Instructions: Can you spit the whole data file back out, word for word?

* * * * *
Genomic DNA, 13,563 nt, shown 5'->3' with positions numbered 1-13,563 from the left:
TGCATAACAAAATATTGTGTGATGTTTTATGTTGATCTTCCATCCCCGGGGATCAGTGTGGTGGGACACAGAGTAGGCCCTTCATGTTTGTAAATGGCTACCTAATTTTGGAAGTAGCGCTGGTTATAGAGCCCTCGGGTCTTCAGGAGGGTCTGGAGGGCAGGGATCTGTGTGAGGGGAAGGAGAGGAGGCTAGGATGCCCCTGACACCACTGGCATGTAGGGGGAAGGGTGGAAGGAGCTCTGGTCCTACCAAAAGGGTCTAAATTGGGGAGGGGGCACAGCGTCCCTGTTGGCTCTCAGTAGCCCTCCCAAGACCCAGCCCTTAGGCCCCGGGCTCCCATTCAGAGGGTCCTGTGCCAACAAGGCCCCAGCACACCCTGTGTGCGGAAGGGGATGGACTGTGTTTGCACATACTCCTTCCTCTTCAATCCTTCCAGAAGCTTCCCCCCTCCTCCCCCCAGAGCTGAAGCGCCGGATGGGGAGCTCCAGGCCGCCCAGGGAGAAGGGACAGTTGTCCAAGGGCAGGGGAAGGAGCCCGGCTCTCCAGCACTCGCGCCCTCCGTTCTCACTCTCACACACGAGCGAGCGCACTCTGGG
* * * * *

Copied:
Genomic DNA, 13,563 nt, shown 5'->3' with positions numbered 1-13,563 from the left:
TGCATAACAAAATATTGTGTGATGTTTTATGTTGATCTTCCATCCCCGGGGATCAGTGTGGTGGGACACAGAGTAGGCCCTTCATGTTTGTAAATGGCTACCTAATTTTGGAAGTAGCGCTGGTTATAGAGCCCTCGGGTCTTCAGGAGGGTCTGGAGGGCAGGGATCTGTGTGAGGGGAAGGAGAGGAGGCTAGGATGCCCCTGACACCACTGGCATGTAGGGGGAAGGGTGGAAGGAGCTCTGGTCCTACCAAAAGGGTCTAAATTGGGGAGGGGGCACAGCGTCCCTGTTGGCTCTCAGTAGCCCTCCCAAGACCCAGCCCTTAGGCCCCGGGCTCCCATTCAGAGGGTCCTGTGCCAACAAGGCCCCAGCACACCCTGTGTGCGGAAGGGGATGGACTGTGTTTGCACATACTCCTTCCTCTTCAATCCTTCCAGAAGCTTCCCCCCTCCTCCCCCCAGAGCTGAAGCGCCGGATGGGGAGCTCCAGGCCGCCCAGGGAGAAGGGACAGTTGTCCAAGGGCAGGGGAAGGAGCCCGGCTCTCCAGCACTCGCGCCCTCCGTTCTCACTCTCACACACGAGCGAGCGCACTCTGGG